(Bloomberg) -- The Nautilus watch from Patek Philippe was introduced in 1976 as the first sports watch for the brand in its 137-year history. It was the brainchild of Philippe Stern, then an executive at his father's brand (and now, in 2016, its owner). He was an avid sailor who liked to compete in regattas on Lake Geneva.

With designer Gérald Genta, Stern created the big, forceful Nautilus with his maritime pursuits in mind; the case outline is meant to echo the two-part seal of a porthole on an ocean liner, and the alternating matte and gloss steel finishes were intended to impart a sense of casual ruggedness. Some say the beveled bracelet reminds them of a mollusk, as well.

It was viewed as daring at the time, since, at $3,100, it was expensive for a steel timepiece (a bit more than $13,000 in today's dollars). No surprise, then, that in the years since, the watch has become a beloved star in the Patek pantheon, and this year, to honor its 40th anniversary, the brand is releasing two limited edition versions for die-hard collectors. 

The first is the Ref. 5711/1P, which boasts a solid platinum bracelet and case and diamond baguette markers. The familiar blue grooved dial is stamped with an anniversary emblem (reading "40  |  1976–2016") and there's a tiny diamond embedded on the inside of the bezel at six o'clock. Seven hundred will be made, and they will retail for $113,400. It comes in an old-fashioned cork box, which was inspired by the packaging of the original Nautilus watches from 1976.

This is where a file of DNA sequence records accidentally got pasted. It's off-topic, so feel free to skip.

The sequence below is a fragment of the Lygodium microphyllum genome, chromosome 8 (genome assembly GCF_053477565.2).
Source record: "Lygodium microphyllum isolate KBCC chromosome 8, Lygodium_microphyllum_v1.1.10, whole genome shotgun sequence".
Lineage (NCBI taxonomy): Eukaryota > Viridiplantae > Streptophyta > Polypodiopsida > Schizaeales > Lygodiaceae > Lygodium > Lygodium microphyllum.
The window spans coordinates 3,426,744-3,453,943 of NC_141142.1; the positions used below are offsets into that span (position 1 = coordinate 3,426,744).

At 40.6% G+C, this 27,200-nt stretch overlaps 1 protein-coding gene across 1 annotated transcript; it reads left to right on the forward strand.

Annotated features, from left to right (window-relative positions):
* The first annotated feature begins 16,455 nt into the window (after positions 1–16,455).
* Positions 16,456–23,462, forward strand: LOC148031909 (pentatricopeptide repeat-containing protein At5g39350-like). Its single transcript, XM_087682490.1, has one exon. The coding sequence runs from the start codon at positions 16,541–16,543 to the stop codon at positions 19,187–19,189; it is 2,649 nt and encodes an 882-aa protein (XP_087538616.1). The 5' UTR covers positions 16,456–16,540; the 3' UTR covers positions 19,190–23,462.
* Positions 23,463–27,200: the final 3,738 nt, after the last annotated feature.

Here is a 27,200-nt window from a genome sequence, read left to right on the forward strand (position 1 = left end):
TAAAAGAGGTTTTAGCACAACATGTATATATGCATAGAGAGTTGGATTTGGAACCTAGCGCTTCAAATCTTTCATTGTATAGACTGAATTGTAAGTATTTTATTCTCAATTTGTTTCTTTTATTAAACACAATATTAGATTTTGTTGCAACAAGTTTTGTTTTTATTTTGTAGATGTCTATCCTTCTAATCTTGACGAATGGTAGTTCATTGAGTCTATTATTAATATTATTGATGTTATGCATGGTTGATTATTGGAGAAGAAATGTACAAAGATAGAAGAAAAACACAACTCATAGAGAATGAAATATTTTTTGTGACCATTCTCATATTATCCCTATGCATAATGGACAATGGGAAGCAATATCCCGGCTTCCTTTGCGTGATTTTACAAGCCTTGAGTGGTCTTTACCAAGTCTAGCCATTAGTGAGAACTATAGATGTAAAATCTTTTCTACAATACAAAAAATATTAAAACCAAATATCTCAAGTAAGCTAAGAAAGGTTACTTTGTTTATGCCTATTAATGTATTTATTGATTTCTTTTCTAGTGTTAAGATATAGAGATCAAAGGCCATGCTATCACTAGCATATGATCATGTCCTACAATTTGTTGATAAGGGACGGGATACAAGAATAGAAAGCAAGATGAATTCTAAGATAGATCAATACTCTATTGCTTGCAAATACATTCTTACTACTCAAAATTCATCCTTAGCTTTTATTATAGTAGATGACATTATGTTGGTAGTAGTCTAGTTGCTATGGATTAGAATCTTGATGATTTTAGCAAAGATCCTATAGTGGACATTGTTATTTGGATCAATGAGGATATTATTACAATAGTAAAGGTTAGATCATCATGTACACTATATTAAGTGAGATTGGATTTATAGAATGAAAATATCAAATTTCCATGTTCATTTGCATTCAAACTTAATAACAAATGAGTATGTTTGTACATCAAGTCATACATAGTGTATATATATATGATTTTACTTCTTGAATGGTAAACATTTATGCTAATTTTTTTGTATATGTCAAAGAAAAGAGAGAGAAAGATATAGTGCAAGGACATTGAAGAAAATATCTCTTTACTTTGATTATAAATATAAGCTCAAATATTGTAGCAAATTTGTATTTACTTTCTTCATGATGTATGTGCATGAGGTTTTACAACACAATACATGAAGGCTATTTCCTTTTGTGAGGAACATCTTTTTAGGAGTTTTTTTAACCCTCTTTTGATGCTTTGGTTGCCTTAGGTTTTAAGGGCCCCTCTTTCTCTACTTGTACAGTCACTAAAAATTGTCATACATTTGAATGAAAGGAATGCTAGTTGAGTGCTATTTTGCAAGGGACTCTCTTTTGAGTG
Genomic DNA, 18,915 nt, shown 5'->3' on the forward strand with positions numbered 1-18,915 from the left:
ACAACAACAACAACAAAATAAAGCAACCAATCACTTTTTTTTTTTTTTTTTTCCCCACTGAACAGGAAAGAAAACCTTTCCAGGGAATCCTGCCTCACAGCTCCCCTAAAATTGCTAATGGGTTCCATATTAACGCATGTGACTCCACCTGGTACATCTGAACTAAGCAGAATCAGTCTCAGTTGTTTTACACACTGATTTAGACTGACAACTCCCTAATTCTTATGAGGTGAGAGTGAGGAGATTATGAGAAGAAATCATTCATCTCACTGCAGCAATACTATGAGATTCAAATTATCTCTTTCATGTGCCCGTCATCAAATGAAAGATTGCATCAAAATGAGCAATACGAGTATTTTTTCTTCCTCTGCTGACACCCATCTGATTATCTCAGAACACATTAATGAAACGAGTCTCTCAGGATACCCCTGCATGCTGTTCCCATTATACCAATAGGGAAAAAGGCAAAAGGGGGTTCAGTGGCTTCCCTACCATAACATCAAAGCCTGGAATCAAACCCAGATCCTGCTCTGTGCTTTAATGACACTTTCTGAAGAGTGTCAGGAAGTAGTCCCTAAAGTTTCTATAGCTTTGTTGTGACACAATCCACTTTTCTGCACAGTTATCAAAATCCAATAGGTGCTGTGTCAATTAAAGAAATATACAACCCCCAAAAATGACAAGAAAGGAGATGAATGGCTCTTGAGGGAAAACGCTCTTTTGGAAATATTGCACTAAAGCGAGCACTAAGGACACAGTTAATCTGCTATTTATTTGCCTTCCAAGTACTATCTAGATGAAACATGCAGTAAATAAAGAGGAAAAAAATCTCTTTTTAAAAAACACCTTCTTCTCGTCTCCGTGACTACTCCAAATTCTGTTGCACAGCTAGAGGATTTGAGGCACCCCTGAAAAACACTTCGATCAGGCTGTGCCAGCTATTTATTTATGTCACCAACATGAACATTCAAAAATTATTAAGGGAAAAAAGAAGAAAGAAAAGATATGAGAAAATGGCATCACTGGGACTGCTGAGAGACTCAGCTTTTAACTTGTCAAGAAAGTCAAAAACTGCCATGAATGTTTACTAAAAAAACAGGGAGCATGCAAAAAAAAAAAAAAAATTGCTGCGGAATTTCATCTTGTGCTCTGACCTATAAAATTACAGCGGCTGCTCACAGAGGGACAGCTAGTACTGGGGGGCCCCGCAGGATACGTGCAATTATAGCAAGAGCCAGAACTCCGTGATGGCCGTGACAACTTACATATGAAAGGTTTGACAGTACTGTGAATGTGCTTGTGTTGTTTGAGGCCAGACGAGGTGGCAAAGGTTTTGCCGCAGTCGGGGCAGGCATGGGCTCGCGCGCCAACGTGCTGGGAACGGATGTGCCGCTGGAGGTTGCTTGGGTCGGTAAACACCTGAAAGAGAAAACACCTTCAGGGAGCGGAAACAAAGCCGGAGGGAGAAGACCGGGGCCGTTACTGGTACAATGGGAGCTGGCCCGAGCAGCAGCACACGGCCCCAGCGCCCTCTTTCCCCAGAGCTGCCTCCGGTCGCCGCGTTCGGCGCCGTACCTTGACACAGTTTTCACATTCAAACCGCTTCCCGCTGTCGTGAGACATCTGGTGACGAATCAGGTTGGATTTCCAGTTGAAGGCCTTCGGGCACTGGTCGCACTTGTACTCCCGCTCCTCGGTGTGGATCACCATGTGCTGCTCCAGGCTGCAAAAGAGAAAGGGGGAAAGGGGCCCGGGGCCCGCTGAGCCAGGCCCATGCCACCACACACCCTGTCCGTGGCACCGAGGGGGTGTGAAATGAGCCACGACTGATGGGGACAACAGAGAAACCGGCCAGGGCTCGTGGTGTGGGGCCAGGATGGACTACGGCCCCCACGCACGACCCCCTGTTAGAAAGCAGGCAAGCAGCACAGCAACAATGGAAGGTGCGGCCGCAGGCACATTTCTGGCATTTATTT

The second watch is a little bit more out-of-the-box. (Platinum Nautiluses have been made before in small quantities, according to Hodinkee.) The white gold 5976/1G is an automatic flyback chronograph with a beefy 60-minute and 12-hour monocounter at six o'clock, which you'll recognize from the ref. 5980. But this is bigger than that watch, at 44 mm across. The markers here are also diamond, and the dial is also stamped with the anniversary emblem. Patek will make 1,300 of these, and they will retail for $96,390.

Recently, rival brand Piaget released a new stainless steel watch at a low price point, the Polo S, to much fanfare, and watch fans couldn't help but notice its similarity to the Nautilus. But the anniversary of the latter—a true early entry into the steel luxury timepiece game—and the appearance of these new watches in precious metals seem to underscore that there is really only one Nautilus. And Patek is betting that its fans will be quick to scoop up these limited quantities.

To contact the author of this story: Chris Rovzar in New York at

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